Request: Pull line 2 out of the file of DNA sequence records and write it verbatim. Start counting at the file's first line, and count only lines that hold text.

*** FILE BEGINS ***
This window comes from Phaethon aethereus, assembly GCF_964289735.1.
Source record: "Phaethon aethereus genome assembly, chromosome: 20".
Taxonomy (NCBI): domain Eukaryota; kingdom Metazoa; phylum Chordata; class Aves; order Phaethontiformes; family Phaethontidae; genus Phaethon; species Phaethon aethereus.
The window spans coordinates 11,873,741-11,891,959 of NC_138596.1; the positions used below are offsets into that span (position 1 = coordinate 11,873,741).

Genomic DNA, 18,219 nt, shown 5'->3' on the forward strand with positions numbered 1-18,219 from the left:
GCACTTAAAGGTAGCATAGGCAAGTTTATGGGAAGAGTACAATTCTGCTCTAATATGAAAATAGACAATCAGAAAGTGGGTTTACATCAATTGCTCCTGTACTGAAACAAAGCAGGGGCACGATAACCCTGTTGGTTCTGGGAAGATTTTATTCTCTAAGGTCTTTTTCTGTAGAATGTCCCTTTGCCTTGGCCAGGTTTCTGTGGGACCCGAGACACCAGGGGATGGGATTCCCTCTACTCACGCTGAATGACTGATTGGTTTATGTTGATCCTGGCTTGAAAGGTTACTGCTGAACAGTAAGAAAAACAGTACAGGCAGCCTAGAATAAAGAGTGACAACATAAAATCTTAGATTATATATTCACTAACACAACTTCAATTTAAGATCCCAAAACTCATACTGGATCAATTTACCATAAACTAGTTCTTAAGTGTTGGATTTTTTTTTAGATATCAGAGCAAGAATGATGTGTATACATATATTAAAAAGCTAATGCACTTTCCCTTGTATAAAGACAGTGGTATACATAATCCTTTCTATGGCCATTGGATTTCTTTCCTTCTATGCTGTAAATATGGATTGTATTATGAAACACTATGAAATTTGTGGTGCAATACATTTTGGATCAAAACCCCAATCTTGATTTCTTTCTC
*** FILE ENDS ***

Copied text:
Source record: "Phaethon aethereus genome assembly, chromosome: 20".